Hope
Agency
Seeing recovery examples
Self Management
Collaboration
"Therapists are there to be on tap not on top"
SMHC
Social Inclusion
Meaningful activity
Rediscovering Identity
Realism
Compassion
Resilience
Family
Friends
Support
Community
Belonging
Values
Role plays in threes

Practice talking to a client about the idea of recovery (10 mins)
Group Approaches

Wellness Recovery Action Planning
WRAP
(Mary Ellen Copeland)

Participants come together to talk about:
Wellness Toolbox
Daily Maintenance Plan
Identifying Triggers
Identifying Early Warning Signs
Identifying When Things Are Breaking Down
Crisis Planning
Post Crisis Planning


Recovery College
http://www.health.org.uk/recovery-college
872 AD first records - Institution in Cairo where music therapy was used.
Lost and neglected wanderers of society



Physically contained and restrained




Physically contained and biologically restrained



Community treatment




Community living/living with


Changes in the Perception of Mental Health
1 in 4 will experience a mental health difficulty in their life time

Recent survey of mental health staff in Solent showed approx 60% reported experiencing mental health difficulties themselves

There are a number of high profile people throughout history who had great achievements despite living with mental health difficulties for example:
References
Anthony W: Recovery from mental illness: the guiding vision of the mental health service system in the 1990s. Psychosocial Rehabilitation Journal 16(4):11–23, 1993
The Recovery Model and Ownership
"The recovery model emphasizes that responsibility for and control of the recovery process must be given in large part to the person who has the condition." (Freese, Stanley, Cress & Vogel-Scibilia, 2001).
The Recovery Model cont
.
Frese, F. J., Stanley, J., Kress, K., & Vogel-Scibilia, S. (2001). Integrating evidence-based practices and the recovery model. Psychiatric Services, 52(11), 1462-1468.
Oades, L., Deane, F., Crowe, T., Lambert, W. G., Kavanagh, D., & Lloyd, C. (2005). Collaborative recovery: an integrative model for working with individuals who experience chronic and recurring mental illness. Australasian Psychiatry, 13(3), 279-284.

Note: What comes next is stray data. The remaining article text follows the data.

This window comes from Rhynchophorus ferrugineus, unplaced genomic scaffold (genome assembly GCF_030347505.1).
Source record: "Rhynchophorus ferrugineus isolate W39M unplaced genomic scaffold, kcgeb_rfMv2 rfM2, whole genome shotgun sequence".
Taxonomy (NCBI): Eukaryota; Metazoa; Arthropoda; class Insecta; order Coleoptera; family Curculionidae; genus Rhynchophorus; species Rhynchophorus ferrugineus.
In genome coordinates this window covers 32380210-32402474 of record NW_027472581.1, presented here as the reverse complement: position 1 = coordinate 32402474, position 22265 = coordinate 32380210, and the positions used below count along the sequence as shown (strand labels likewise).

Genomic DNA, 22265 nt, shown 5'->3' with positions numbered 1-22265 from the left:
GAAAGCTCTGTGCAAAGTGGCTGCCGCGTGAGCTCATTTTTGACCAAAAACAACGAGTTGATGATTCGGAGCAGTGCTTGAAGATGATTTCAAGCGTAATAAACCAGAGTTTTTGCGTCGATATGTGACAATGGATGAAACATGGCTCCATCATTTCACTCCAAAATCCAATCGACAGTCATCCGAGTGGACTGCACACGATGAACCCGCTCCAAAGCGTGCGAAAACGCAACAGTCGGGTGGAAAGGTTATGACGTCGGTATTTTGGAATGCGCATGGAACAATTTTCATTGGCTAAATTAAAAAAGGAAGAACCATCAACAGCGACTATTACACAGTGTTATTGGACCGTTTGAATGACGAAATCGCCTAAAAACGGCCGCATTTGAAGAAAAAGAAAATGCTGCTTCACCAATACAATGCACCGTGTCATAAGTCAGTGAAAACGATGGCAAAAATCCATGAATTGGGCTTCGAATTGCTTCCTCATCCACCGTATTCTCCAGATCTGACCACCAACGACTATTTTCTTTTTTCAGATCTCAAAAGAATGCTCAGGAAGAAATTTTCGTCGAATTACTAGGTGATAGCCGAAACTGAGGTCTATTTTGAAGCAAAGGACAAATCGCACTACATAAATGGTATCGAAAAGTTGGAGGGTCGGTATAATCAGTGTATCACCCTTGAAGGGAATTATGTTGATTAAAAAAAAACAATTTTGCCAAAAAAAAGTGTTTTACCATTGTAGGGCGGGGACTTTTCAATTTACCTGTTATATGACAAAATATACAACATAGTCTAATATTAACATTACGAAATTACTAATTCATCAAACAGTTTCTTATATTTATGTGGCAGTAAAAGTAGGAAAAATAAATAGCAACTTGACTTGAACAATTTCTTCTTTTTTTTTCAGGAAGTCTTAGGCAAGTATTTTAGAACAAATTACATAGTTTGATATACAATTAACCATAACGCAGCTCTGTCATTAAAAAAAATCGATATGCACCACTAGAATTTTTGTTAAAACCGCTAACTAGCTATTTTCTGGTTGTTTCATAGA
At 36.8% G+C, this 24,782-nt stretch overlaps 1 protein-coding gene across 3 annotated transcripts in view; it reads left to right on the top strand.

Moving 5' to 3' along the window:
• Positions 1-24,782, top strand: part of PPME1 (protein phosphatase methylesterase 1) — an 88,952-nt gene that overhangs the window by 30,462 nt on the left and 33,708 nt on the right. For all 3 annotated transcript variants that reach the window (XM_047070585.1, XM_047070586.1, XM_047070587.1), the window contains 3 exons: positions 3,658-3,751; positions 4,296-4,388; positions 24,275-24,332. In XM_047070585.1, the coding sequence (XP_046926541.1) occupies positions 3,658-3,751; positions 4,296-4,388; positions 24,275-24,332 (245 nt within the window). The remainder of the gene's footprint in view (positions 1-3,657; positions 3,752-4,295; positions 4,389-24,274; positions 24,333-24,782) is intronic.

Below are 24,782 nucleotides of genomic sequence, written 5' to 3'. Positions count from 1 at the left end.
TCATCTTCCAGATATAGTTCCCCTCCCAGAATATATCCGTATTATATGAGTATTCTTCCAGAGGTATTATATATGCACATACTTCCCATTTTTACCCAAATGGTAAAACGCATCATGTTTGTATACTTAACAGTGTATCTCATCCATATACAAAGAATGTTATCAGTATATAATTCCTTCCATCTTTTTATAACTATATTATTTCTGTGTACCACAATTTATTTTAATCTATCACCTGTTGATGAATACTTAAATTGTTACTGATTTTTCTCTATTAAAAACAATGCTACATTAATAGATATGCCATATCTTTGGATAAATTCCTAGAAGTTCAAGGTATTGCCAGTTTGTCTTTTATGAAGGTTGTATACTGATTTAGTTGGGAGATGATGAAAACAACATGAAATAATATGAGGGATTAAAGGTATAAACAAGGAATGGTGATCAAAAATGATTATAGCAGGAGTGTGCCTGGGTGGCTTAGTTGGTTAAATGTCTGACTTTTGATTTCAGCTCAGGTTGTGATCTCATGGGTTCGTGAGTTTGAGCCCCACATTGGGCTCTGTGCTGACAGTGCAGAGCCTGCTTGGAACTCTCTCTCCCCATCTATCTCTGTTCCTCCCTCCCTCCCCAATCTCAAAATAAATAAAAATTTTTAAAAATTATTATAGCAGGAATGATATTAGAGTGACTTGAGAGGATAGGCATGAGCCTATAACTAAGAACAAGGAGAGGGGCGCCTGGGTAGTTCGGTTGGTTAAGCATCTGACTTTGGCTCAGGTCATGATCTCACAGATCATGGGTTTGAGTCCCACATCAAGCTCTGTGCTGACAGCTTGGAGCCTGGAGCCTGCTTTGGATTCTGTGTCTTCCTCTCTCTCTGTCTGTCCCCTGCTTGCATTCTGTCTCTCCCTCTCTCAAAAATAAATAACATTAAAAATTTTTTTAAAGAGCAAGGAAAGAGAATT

Stages of Recovery Instrument - STORI (Andreson, Caputi & Oades, 2006)
Andresen, R., Caputi, P., & Oades, L. (2006). Stages of recovery instrument: development of a measure of recovery from serious mental illness. Australian and New Zealand Journal of Psychiatry, 40(11‐12), 972-980.
Andresen, R., Oades, L. G., & Caputi, P. (2011). Psychological recovery: Beyond mental illness. John Wiley & Sons.
Research on the implementation of recovery models
- Recovery model training to professionals has been shown to increase the language of hope, recovery, ownership and multidisciplinary in care plans (Gilburt, Slade, Bird, Oduloa & Craig, 2013)
- Recovery orientated teams showed higher expectations of recovery, greater consumer involvement and goal directed content, less use of control mechanisms, conveying hope and choice. (Salyer et al, 2013)
Gilburt, H., Slade, M., Bird, V., Oduola, S., & Craig, T. K. (2013). Promoting recovery-oriented practice in mental health services: a quasi-experimental mixed-methods study. BMC psychiatry, 13(1), 167.
Salyers, M. P., Stull, L. G., Rollins, A. L., McGrew, J. H., Hicks, L. J., Thomas, D., & Strieter, D. (2013). Measuring the recovery orientation of assertive community treatment. Journal of the American Psychiatric Nurses Association, 19(3), 117-128.
......but does this translate into improvements for service users?
- How long do you see yourself being with mental health services?

- So what would recovery look like to you?
(But if you did know, what would it look like? Miracle question)

- What steps would we need to take to move towards you being more in control of your life?

- What steps would we need to take so that you wouldn't need us anymore?

- How does it feel when we talk about you leaving services?
Group 1 - new client – first episode of mental health difficulties

Group 2 – long term mental health difficulties

Group 3 – at the beginning of therapy

Group 4 – in the middle of therapy

Group 5 – at the end of therapy
In Pairs:
WRAP early warning signs exercise
The Five Stages of Recovery
Recovery College
A series of courses offering basic skills. For example:

1. Holding the hope
2. Working in partnership
3. Recovery star
4. Goal setting
5. Finding meaning and purpose
6. Personal responsibility